Acer Aspire 1410: Performance

So now we hit the benchmarks, where we can really see where the SU3500 falls in comparison to the Atom N450 and the SU4100/SU7300. Does the added clock speed make any difference, and how much does it get hurt by the lack of both Hyper-Threading and a second core?

Futuremark PCMark Vantage

Futuremark PCMark05

If you looking at the PCMark benchmarks, the answer is quite a bit. It gets hammered by being a single thread, single-core processor—it’s down 800 points in PCMark05 and a staggering 1300 points in PCMark Vantage compared to its Core 2 Duo brother, the 1810T. Even the Eee 1201N beats it in both benchmarks (though not by much) and that's just an ION netbook with a dual-core Atom. It’s worth noting that the ION part doesn’t make much of a difference in PCMark (based on results of the HP Mini 311), and that even the basic N450 netbooks actually aren’t that far off in either PCMark test. I’m going to put this down to the Hyper-Threading that the Atom relies on. The PCMark results seem to suggest that the Core 2 Solo is closer to the Atom performance class than the real notebook class.

Internet Performance

3D Rendering - CINEBENCH R10

3D Rendering - CINEBENCH R10

Video Encoding - x264

Video Encoding - x264

Now if we look at single-threaded benchmark and application performance, we see that even with just one logic processor, the Core 2 architecture will still blow Atom out of the water; it’s just useless for multithreaded benchmarks. In Cinebench R10 (single CPU only; we've used the same score in the multi-core chart) the 1410 absolutely wipes the floor with Atom, and because of the higher 1.40GHz clock speed it actually outdoes its dual-core brethren as well. What’s interesting to note is that the 1410’s single CPU result is faster than the Eee 1201N’s multi-CPU result, which really shows the horsepower difference between the Core 2 and Atom architectures. Peacekeeper paints much the same picture, with the 1410 obliterating Atom and slightly outperforming the SU7300/SU4100 machines.

The HD x264 encoding test is another multithreaded benchmark, and again, the SU3500 gets hammered. It’s not significantly faster than the netbooks, and it's waaay behind the dual-core CULV systems. With that said, if you’re depending on a $400, 3.1lb ultraportable for media encoding purposes, maybe you’re looking at the wrong types of computers.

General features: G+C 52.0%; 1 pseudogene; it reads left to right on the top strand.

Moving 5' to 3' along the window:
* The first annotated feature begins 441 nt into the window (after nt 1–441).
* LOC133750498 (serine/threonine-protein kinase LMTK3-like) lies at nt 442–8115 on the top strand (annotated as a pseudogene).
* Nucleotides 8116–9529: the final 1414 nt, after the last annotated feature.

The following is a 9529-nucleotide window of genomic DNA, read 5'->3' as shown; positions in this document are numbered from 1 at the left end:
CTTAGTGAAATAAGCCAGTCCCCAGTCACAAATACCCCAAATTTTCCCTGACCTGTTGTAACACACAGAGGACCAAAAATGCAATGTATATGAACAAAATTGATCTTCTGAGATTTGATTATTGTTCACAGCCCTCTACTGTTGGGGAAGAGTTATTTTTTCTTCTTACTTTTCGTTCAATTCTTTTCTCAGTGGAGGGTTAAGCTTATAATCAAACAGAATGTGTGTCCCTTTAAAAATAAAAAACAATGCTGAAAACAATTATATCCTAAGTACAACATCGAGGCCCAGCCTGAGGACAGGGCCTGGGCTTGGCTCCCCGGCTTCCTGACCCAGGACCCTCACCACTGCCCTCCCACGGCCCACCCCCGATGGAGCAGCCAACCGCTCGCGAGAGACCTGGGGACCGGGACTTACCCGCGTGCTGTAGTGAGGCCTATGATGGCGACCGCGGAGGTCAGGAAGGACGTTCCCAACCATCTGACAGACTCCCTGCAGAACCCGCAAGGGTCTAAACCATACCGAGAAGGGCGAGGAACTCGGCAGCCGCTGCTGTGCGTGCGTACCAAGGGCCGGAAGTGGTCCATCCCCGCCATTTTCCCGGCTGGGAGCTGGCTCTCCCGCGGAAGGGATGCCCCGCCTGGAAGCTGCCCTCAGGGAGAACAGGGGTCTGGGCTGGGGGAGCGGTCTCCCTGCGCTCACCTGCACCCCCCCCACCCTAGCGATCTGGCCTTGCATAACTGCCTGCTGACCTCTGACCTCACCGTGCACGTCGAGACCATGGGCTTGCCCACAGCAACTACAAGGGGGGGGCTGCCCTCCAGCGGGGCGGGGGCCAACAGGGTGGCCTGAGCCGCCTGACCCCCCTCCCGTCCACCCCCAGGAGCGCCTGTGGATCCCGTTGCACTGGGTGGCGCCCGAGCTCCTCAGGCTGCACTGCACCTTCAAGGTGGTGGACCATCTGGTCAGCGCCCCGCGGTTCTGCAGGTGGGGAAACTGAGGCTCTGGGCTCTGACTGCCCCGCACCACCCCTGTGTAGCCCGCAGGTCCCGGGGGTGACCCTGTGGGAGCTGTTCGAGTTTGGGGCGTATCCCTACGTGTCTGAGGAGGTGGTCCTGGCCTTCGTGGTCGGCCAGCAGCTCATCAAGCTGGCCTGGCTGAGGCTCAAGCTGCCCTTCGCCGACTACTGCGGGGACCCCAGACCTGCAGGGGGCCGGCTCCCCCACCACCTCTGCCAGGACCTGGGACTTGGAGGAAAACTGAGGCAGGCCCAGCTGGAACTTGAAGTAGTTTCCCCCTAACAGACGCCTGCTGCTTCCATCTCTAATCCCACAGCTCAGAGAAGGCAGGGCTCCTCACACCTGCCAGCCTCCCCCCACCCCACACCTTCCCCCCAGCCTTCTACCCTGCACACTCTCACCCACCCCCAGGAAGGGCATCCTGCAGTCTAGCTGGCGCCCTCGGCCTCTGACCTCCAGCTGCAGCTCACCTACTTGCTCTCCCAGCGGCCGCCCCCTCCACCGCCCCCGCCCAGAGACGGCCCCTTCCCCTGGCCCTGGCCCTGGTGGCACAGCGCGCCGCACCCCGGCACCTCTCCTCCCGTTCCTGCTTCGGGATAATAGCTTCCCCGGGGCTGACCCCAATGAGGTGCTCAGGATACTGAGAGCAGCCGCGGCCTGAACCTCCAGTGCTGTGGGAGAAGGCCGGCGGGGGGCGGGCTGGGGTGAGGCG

Futuremark 3DMark03

Futuremark 3DMark05

Futuremark 3DMark06

3DMark results show us that, yes, GMA 4500MHD, though a huge improvement over the packaged-into-Atom GMA 3150, is still a pretty useless gaming chip. But hey, at least it breaks the 200 mark in 3DMark06. Really, the 4500MHD is best for games released in the 3DMark03 time frame. The 1410 is in the same range as the other CULV/GMA machines, though the dual-core processors likely helped the others in the CPU tests. Fair enough.

What I would wager is that the 1410 will be slightly faster in whatever old titles you can manage to play on any of these systems due to the higher CPU clock speed. GMA 4500MHD isn’t going to be playing any newish titles, and without a CD drive it’s going to be a pain to get your games onto the system anyways. (We'd suggest Steam or GOG.com as easy, legal ways to put games on the 1410). Just don’t hope for a great gaming experience if you do make the effort.

Acer Aspire 1410: Usability vs. Netbooks Acer Aspire 1410: Battery Life
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  • Mugur - Thursday, May 06, 2010 - link

    Mine is a little different: 1.3 Ghz cpu, 3 GB of RAM and Bluetooth... Reply
  • Aloonatic - Thursday, May 06, 2010 - link

    There seem to be quite a few versions of this notebook out there. Seems like you've got the same version as me (sans BT). You from the UK too?